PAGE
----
Sheer dedication and perseverance are the qualities that have made Universidad Catolica one of Chile’s most prestigious footballing institutions. The third most successful club in the country’s history, Los Cruzados (The Crusaders) have made the second highest number of Copa Libertadores appearances by a Chilean team and, along with Santiago foes Universidad de Chile and Colo Colo, are an integral part of the nation’s most intense football rivalries.
Continuing its Classic Clubs series, FIFA.com tells the story of an increasingly popular outfit that is a long-standing member of Chile’s footballing elite.
Birth of an institution
The origins of the club go back to 1908, when the football team of the Pontificia Universidad Catolica de Chile changed its name to Universidad Catolica Football Club. Nineteen years later the student team merged with two other university sides to form Club Deportivo Universitario, which competed under that name until 1936.
Differences began to appear between the different student groups forming the club, with the faction from Universidad Catolica ultimately deciding to go it alone and establish their own team: Club Deportivo Universidad Catolica, which came into being on 21 April 1937. The new outfit adopted the university’s white shirt with blue stripe for its kit, as well as the red shirt for its change strip.
Nicknamed Los Franjeados (The Striped Ones) and Los Cruzados after the cross that appears on the club’s badge, similar to the one held aloft by the warriors of the Crusades, Universidad Catolica made their debut in the second division of the country’s professional league in June 1937. Their rivals were none other than Universidad de Chile, who were already their biggest foes. Despite the 2-1 defeat, La UC were up and running, ready to play a major part in the unfolding history of Chilean football.
The making of a legend
Arriving in the top flight in 1939, Universidad Catolica would have to wait ten more years before claiming their first league title. Two of the architects of that maiden championship triumph were their legendary goalkeeper Sergio Livingstone and Argentinian star Jose Manuel Charro Moreno, an erstwhile member of the fabled River Plate side known as La Máquina and who commanded the not-inconsiderable transfer fee of 1,500,000 pesos.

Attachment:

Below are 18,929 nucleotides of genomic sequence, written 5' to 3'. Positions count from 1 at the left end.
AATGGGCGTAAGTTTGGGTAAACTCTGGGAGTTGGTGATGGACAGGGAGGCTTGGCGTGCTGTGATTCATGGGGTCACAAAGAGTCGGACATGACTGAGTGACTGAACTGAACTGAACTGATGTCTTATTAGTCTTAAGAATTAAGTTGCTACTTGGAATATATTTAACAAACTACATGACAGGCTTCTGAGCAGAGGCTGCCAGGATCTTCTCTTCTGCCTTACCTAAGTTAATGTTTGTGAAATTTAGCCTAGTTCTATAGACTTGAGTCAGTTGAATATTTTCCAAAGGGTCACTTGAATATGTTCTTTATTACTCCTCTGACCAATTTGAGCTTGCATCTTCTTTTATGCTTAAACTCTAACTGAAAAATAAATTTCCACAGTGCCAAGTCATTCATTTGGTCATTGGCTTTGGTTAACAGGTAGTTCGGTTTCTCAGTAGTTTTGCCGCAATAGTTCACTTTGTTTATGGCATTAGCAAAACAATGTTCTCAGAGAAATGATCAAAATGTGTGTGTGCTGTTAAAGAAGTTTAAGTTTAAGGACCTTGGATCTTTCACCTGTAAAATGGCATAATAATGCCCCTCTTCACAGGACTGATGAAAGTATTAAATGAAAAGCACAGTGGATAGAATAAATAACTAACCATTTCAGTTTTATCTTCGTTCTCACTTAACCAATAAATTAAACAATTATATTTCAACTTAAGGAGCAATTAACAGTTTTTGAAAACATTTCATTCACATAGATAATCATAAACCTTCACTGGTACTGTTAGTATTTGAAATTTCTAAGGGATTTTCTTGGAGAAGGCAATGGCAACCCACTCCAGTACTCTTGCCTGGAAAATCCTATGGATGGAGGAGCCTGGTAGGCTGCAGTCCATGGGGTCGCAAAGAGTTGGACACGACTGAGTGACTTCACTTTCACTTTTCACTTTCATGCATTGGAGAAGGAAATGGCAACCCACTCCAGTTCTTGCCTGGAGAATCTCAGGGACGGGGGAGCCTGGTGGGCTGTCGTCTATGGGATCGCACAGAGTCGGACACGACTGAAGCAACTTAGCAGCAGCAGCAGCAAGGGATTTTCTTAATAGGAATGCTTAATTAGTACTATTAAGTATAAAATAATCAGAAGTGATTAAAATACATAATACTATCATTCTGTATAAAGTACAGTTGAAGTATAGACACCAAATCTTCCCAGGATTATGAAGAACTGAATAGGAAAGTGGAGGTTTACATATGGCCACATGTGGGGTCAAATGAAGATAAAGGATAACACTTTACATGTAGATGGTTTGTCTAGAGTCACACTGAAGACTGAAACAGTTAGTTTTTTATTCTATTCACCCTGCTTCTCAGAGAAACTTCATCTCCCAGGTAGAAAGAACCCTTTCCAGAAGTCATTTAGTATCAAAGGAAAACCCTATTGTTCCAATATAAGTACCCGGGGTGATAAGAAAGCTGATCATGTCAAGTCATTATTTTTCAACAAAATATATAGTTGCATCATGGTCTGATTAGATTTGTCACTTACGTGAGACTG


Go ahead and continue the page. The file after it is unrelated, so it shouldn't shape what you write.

In 1950 La UC recorded a memorable 4-3 win over Bayern Munich and beat Chile’s national team 3-2, triumphs followed four years later by a second league crown, which was secured by a goalless draw in a title decider against Colo Colo.
Twelve months later the club dropped briefly into the second division, bouncing back stronger than ever to become a major force on the domestic and continental scene in the 1960s. In the first year of the new decade, Los Cruzados collected their third championship, eclipsing a Universidad de Chile side dubbed “The Blue Ballet” for the aesthetic appeal of their flowing football. La UC backed that achievement up by reaching the semi-finals of the 1962 Copa Libertadores, their first appearance in the competition, losing only 2-1 on aggregate to a Santos side spearheaded by the one and only Pele.
Two more Copa Libertadores semi-finals would be reached that decade, one that also witnessed five second-placed finishes in the league, the 1966 championship win proving the only hit in a string of near misses.
The 1970s would prove even more distressing for the club, which suffered its last relegation to date in 1973. Though Los Cruzados fought their way back to the top tier in 1975, they then endured a series of mediocre campaigns and a seemingly endless run of 13 years without victory against arch enemies Universidad de Chile.